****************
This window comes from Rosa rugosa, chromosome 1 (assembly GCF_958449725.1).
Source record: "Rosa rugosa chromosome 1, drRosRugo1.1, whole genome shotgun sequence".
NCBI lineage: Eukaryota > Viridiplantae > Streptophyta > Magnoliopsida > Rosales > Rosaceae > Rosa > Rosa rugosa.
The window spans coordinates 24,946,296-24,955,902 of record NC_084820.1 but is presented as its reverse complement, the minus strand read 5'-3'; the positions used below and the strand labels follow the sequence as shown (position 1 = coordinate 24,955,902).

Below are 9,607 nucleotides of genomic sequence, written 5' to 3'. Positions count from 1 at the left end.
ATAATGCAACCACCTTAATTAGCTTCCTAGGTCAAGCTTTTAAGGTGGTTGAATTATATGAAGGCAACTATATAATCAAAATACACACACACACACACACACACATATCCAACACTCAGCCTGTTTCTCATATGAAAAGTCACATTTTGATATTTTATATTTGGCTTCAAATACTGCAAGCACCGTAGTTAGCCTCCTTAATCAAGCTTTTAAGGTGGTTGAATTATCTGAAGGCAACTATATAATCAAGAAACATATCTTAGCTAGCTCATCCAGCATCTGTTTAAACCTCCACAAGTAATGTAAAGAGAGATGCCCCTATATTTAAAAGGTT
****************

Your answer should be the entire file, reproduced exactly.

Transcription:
This window comes from Rosa rugosa, chromosome 1 (assembly GCF_958449725.1).
Source record: "Rosa rugosa chromosome 1, drRosRugo1.1, whole genome shotgun sequence".
NCBI lineage: Eukaryota > Viridiplantae > Streptophyta > Magnoliopsida > Rosales > Rosaceae > Rosa > Rosa rugosa.
The window spans coordinates 24,946,296-24,955,902 of record NC_084820.1 but is presented as its reverse complement, the minus strand read 5'-3'; the positions used below and the strand labels follow the sequence as shown (position 1 = coordinate 24,955,902).

Below are 9,607 nucleotides of genomic sequence, written 5' to 3'. Positions count from 1 at the left end.
ATAATGCAACCACCTTAATTAGCTTCCTAGGTCAAGCTTTTAAGGTGGTTGAATTATATGAAGGCAACTATATAATCAAAATACACACACACACACACACACACATATCCAACACTCAGCCTGTTTCTCATATGAAAAGTCACATTTTGATATTTTATATTTGGCTTCAAATACTGCAAGCACCGTAGTTAGCCTCCTTAATCAAGCTTTTAAGGTGGTTGAATTATCTGAAGGCAACTATATAATCAAGAAACATATCTTAGCTAGCTCATCCAGCATCTGTTTAAACCTCCACAAGTAATGTAAAGAGAGATGCCCCTATATTTAAAAGGTT